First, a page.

What Gets Us There and Back: GPS — Cameron on Transportation

Jim Cameron Jim Cameron 8-2-16

Jim Cameron

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Why do men have a reputation for never asking for directions, even when they’re lost? Is it because they’re macho, or just don’t like maps? Why do we enjoy the hunt over finding the prize?

Jim Cameron Jim Cameron 8-2-16

Jim Cameron

Jim Cameron

Technology has made that debate moot with the invention of GPS — the Global Positioning System.

The history of GPS isn’t that old, but it is fascinating.

In 1973, the U.S. Department of Defense launched the first of a fleet of 31 satellites circling 12,550 miles above the globe. Each satellite has a built-in atomic clock, synchronized with the ground station and the other satellites.

The satellites constantly transmit data about their time and location and GPS “receivers” (in your car and phone) pick up the signals from at least four satellites to compute your location.

The GPS system was initially only for military use. But after Korean Airlines flight 007 was shot down for straying into Russian airspace, President Ronald Reagan issued an order making the system available for civilians.

In 2000, President Bill Clinton enhanced the order, making GPS even more sensitive to your exact location. The most accurate GPS receivers (used on aircraft) can now pinpoint your location to within 3.5 meters.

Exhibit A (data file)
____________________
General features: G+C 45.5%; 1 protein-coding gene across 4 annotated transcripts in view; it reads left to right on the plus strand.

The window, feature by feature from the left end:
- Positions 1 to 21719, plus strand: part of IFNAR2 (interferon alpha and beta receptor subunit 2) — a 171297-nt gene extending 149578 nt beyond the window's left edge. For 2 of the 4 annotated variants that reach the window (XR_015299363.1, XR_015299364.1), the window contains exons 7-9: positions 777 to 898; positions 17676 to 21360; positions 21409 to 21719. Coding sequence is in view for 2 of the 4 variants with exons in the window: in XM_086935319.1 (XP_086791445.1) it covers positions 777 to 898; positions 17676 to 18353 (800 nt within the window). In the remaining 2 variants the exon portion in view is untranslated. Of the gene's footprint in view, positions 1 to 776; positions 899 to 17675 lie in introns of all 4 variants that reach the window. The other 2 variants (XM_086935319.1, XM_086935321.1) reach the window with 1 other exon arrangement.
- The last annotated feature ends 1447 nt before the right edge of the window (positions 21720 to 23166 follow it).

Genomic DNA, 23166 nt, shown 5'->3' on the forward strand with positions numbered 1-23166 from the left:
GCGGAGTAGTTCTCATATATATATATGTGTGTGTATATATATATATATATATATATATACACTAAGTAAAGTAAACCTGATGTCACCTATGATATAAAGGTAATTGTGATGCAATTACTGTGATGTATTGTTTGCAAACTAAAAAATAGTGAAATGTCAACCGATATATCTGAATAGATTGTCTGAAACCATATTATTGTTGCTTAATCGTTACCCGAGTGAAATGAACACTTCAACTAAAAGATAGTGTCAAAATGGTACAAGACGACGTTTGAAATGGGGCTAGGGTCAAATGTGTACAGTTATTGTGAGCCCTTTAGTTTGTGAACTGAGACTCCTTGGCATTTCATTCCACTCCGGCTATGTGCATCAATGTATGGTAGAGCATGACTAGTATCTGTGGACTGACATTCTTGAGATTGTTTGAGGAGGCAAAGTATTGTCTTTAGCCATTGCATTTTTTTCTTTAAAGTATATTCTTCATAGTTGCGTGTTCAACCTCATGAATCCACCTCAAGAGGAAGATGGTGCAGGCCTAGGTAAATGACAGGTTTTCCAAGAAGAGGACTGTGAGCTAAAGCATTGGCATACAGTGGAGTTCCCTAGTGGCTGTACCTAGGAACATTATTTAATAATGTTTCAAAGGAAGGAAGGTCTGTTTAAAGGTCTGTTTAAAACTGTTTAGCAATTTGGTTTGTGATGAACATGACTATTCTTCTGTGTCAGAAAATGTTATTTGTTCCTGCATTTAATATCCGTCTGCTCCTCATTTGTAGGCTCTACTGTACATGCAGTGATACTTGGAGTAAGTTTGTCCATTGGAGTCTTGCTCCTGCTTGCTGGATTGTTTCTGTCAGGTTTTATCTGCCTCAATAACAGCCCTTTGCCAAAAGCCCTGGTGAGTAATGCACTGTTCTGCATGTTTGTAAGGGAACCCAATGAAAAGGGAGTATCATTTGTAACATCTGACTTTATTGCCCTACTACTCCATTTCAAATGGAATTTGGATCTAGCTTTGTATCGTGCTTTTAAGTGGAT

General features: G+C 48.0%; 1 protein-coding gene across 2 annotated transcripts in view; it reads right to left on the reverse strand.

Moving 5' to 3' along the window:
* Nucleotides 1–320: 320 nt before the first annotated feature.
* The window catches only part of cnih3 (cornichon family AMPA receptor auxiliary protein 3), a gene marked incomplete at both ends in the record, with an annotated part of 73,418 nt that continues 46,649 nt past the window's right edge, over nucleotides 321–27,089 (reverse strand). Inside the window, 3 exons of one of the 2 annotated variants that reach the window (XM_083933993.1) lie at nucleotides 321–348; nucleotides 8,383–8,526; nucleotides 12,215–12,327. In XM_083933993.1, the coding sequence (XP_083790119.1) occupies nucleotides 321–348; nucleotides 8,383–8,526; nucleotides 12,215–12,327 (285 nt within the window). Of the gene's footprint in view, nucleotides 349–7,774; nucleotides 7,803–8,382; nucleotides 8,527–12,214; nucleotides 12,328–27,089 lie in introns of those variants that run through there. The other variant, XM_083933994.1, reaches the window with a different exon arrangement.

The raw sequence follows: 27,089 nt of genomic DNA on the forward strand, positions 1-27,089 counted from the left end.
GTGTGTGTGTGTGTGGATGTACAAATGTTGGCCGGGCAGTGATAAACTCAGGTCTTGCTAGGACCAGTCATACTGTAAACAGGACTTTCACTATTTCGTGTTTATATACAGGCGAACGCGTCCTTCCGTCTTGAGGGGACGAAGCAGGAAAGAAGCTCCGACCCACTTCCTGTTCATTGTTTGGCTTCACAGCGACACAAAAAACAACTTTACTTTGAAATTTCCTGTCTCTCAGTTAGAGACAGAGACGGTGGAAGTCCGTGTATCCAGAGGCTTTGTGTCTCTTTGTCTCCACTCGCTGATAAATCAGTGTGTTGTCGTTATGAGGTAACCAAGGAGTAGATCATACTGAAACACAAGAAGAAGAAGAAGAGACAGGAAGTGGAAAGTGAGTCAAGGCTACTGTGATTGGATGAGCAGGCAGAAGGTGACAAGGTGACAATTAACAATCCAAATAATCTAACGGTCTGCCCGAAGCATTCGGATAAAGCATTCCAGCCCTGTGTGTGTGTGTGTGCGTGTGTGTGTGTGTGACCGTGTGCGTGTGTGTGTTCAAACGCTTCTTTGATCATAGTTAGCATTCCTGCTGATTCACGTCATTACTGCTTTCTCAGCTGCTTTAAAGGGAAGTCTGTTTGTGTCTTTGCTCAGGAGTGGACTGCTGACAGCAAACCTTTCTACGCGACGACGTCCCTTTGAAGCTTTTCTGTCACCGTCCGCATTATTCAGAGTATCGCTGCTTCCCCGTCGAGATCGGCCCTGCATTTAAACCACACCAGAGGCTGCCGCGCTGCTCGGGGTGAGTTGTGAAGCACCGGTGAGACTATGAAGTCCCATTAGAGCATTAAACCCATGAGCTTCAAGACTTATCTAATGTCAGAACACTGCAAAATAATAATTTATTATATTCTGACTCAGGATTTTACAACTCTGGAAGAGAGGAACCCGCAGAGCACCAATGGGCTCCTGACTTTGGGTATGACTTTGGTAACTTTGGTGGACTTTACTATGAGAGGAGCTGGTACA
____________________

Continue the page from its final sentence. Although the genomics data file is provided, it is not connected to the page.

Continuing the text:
That’s when commercialization took off, though the first portable GPS receivers weighed 1.5 pounds, could only run on batteries for two hours and cost $3,000.

Cellphone manufacturers started offering built-in GPS in the late 1990s. In 2002, the Federal Communications Commission mandated the system be built into cell towers to triangulate a user calling 911.

The U.S. military relies on built-in GPS to guide weapons to its targets. But the civilian benefits of this technology range from mapping to disaster relief. And, of course, self-driving cars.

Another popular commercial application of GPS is “fleet management.” Companies can monitor their employees’ movement with GPS-equipped vehicles.

Law enforcement also uses GPS. A commercial device called Stingray can ping any phone to determine its location. According to the American Civil Liberties Union, 75 law enforcement agencies in 27 states use Stingray. But in Connecticut, they first need a warrant.

Some countries, including Russia, members of the European Union, India and Japan, have their own GPS systems. Adding the Russian GLONASS system to our GPS can increase its accuracy to 2 meters. A separate Chinese GPS system, Beidou, will be operational globally by 2020.

But all of this tech is not foolproof. Homeland Security worries about GPS spoofing and jamming. Though prohibited by law, a $33 GPS jamming device has been used to interfere with location tracking at such sensitive locations as U.S. airports.

In an era when killer satellites can blast a GPS bird in outer space, some are concerned about our vulnerability during a war when zapping just four U.S. GPS satellites could cripple our system.

So as you head to grandma’s house for the holidays, you might just want to keep an old-school paper map in your glove compartment.


Jim Cameron has been a Darien resident for more than 25 years. He is the founder of the Commuter Action Group, sits on the Merritt Parkway Conservancy board  and also serves on the Darien RTM and as program director for Darien TV79. The opinions expressed in this column, republished with permission of Hearst CT Media, are only his own. You can reach him at CommuterActionGroup@gmail.com.

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